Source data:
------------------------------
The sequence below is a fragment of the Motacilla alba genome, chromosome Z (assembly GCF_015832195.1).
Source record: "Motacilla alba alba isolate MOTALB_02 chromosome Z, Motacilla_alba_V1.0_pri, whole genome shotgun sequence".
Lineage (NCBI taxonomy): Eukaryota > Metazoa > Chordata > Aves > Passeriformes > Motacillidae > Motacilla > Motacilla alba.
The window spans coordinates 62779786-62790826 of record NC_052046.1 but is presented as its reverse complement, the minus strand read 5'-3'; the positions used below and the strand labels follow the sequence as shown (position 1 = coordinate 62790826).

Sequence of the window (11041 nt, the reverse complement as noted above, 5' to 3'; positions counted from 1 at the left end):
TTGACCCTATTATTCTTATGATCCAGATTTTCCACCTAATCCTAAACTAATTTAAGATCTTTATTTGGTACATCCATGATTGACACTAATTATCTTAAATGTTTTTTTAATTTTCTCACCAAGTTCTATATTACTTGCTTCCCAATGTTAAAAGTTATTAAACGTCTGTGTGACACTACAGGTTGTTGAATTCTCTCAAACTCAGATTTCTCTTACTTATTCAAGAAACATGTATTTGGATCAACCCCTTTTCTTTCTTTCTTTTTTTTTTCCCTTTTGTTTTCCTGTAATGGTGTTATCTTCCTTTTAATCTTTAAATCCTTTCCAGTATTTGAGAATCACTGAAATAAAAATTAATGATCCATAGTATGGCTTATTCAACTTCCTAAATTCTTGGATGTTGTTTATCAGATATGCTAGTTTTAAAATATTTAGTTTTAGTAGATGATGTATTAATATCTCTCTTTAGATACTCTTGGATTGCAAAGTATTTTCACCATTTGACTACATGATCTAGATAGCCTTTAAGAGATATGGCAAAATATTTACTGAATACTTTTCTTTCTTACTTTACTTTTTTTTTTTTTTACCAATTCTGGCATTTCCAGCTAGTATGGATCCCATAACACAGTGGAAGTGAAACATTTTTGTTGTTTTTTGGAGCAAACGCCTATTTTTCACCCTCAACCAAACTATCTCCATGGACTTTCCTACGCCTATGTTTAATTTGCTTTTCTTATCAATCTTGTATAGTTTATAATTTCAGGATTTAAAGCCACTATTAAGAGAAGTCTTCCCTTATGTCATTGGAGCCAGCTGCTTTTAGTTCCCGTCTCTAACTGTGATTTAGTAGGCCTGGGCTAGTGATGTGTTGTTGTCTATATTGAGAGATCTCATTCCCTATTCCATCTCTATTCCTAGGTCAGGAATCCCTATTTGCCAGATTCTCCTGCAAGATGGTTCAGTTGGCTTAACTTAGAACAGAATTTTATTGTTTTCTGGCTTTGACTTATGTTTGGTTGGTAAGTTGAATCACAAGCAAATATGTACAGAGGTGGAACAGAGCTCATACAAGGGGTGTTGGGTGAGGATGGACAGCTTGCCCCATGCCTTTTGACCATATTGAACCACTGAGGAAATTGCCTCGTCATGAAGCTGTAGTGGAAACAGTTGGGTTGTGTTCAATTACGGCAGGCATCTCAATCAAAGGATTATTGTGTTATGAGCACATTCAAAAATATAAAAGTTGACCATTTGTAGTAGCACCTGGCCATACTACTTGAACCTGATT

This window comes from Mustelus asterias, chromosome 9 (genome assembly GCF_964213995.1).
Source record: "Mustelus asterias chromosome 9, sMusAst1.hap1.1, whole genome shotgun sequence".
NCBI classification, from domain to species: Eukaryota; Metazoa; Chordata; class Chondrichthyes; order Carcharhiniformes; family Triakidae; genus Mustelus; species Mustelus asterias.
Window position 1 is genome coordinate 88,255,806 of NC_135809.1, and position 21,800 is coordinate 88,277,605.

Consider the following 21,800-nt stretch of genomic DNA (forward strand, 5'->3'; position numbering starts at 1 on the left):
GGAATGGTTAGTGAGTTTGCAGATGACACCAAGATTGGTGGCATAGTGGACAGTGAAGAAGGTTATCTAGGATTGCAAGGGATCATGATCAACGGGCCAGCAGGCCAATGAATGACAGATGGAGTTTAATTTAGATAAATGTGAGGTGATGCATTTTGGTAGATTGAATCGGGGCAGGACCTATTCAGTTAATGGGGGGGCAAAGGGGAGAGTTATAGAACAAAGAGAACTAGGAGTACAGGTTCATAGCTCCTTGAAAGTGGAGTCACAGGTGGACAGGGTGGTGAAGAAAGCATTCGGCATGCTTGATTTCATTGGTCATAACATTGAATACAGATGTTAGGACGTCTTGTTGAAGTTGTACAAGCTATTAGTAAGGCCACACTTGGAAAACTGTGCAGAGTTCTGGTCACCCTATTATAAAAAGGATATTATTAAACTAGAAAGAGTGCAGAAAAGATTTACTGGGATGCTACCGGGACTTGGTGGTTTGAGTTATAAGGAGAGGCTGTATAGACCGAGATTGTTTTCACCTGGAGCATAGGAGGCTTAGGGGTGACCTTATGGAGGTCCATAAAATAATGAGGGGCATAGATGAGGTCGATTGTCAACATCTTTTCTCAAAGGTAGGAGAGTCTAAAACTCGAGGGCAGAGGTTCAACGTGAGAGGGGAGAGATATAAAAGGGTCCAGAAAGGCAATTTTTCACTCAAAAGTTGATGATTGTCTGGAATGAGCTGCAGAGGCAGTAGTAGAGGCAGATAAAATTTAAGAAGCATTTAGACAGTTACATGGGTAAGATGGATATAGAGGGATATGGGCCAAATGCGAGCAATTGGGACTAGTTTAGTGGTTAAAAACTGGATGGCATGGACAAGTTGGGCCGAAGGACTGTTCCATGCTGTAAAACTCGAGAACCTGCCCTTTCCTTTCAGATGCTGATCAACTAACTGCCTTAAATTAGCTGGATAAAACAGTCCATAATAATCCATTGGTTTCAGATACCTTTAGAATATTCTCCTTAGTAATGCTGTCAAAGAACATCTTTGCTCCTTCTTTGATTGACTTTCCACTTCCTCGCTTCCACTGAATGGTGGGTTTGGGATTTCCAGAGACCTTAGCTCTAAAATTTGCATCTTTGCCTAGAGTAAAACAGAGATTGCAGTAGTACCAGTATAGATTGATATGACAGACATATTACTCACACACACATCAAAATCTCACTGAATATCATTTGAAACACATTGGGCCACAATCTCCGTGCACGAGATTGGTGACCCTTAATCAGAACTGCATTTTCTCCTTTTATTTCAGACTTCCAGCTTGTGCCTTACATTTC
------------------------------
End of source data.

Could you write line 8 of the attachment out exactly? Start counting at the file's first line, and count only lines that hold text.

Source record: "Mustelus asterias chromosome 9, sMusAst1.hap1.1, whole genome shotgun sequence".